A new study revealed that Black Americans are more likely to have less sleep after police shootings which is a contributing factor in racial sleep disparities.
According to USA Today, two large government surveys of 2 million Black and White participants were conducted by sleep data experts from a national database of police killings between 2013 and 2019. During that period, 331 unarmed Black people were killed, according to Mapping Police Violence, on which the study was based.
The research, which was published on Monday (Feb. 5), found that “Black people were more likely than white people to report getting short or very short sleep in the months after police killed an unarmed Black person.”
"Events like this are the type that exactly could have an impact on people's health," said Atheendar S. Venkataramani, an associate professor of medical ethics and health policy at the University of Pennsylvania's School of Medicine. "And sleep is one of those things that I think can change very exquisitely in response to circumstances like that."
The lack of sleep, the study showed, is the gateway to multiple health problems and Black Americans are affected in disproportionate numbers.
When a police killing took place in the state where participants in the study lived, there was “a 6.5% increase of very short sleep, meaning less than 6 hours, compared to the average among Black people prior to the killing.” Following police shootings that garnered national attention, researchers found an 11.4 percent increase.
Although the study had limitations such as researchers could not determine if participants were aware of the killings and the possibility of bias. But the data could help with improving the study's design in the future, Venkataramani noted.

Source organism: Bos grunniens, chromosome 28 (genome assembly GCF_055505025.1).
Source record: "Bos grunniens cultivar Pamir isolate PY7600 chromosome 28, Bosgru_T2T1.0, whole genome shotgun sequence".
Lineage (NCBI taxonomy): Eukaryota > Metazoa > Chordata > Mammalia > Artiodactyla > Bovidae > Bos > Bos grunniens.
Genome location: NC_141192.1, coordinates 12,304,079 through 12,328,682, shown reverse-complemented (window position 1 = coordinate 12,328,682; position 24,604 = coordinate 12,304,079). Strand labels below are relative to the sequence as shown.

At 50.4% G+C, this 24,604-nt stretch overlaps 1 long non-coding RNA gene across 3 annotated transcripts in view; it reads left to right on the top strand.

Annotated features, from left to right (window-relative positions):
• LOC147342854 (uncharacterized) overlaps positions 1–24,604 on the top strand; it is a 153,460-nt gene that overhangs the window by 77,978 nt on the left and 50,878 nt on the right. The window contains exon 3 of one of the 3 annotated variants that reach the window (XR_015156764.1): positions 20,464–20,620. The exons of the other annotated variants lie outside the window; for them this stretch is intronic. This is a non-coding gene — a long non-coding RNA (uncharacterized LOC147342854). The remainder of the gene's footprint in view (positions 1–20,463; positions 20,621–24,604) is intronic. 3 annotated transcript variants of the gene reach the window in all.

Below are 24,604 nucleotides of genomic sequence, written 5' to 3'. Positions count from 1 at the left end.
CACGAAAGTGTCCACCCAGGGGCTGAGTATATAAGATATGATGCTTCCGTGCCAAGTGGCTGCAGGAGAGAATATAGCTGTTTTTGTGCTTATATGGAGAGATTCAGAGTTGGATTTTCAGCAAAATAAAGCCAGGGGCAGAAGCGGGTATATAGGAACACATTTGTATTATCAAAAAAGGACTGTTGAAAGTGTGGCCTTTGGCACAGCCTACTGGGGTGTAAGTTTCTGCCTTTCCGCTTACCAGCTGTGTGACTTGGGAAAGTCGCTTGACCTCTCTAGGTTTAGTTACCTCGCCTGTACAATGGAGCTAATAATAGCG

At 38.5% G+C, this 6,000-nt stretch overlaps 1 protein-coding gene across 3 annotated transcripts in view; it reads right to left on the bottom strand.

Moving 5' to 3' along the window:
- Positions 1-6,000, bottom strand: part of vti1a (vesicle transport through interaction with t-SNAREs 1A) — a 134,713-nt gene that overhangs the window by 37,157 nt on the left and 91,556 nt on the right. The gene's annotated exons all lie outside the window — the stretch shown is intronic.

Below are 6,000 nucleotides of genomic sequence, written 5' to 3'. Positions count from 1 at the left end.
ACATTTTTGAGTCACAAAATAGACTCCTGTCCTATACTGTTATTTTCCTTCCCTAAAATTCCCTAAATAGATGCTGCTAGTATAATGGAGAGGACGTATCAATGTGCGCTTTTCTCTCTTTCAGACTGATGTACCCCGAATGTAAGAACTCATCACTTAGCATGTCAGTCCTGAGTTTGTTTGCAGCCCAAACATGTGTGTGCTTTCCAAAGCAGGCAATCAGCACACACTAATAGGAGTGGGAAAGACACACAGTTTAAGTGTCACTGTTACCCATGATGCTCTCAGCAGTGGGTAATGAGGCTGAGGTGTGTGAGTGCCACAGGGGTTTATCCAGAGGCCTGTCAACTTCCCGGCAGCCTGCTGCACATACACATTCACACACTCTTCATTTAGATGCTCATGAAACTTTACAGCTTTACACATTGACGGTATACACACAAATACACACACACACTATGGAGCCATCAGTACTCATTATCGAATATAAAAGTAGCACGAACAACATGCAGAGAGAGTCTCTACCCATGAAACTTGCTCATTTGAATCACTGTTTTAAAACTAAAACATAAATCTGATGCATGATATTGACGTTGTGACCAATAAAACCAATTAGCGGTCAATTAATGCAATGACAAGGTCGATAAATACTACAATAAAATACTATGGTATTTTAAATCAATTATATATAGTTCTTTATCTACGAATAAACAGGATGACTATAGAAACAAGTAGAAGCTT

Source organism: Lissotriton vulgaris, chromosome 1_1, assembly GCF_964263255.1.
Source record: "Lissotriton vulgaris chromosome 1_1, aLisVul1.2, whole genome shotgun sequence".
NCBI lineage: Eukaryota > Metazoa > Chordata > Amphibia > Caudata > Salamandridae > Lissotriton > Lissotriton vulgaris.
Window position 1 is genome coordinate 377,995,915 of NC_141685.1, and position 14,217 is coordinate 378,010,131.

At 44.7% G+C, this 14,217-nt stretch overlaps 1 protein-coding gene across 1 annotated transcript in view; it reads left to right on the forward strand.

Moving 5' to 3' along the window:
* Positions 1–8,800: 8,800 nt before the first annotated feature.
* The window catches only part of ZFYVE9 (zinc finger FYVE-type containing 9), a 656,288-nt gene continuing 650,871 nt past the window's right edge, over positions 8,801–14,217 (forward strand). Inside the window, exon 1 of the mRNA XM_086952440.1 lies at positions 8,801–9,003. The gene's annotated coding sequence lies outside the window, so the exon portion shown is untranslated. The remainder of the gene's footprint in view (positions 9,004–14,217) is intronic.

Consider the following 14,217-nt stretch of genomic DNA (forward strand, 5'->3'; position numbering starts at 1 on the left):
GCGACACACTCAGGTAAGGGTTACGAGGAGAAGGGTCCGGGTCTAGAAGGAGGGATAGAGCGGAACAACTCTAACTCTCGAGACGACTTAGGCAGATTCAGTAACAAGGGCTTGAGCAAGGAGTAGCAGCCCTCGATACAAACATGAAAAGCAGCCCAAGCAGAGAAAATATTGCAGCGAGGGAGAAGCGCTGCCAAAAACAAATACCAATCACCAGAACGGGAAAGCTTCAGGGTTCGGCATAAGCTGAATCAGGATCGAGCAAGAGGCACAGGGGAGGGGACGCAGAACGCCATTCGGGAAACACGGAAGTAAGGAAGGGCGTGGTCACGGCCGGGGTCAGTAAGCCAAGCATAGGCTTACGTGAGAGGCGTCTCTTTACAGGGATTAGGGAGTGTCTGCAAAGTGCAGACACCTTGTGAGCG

"It's always possible that the results are biased by some factor that we're not measuring that both correlated with incidents of a police killing and also people's reports of how they're sleeping," he said. "So we can't be sure, but we tried a lot to limit the bias."
The recent study follows a pattern of Black Americans and their sleep habits. According to a Yale University study from 2022, Black Americans have lower rates of sleep than Whites.
Mercedes Carnethon, Ph.D., vice chair of preventive medicine at Northwestern University's Feinberg School of Medicine and an expert on racial disparities in cardiovascular disease, described the health disparities in people of color that can come from less sleep.
"National data indicate that Black adults and other non-White adults have poorer sleep… We want to be able to address disparities in sleep because we know that sleep is associated with some of the leading causes of death, including cardiovascular disease,” she said
The National Sleep Foundation recommends seven to eight hours of quality sleep a night, but more than a third of adults throughout the county say they get less than that on average, according to a 2022 study published by the American Heart Association.
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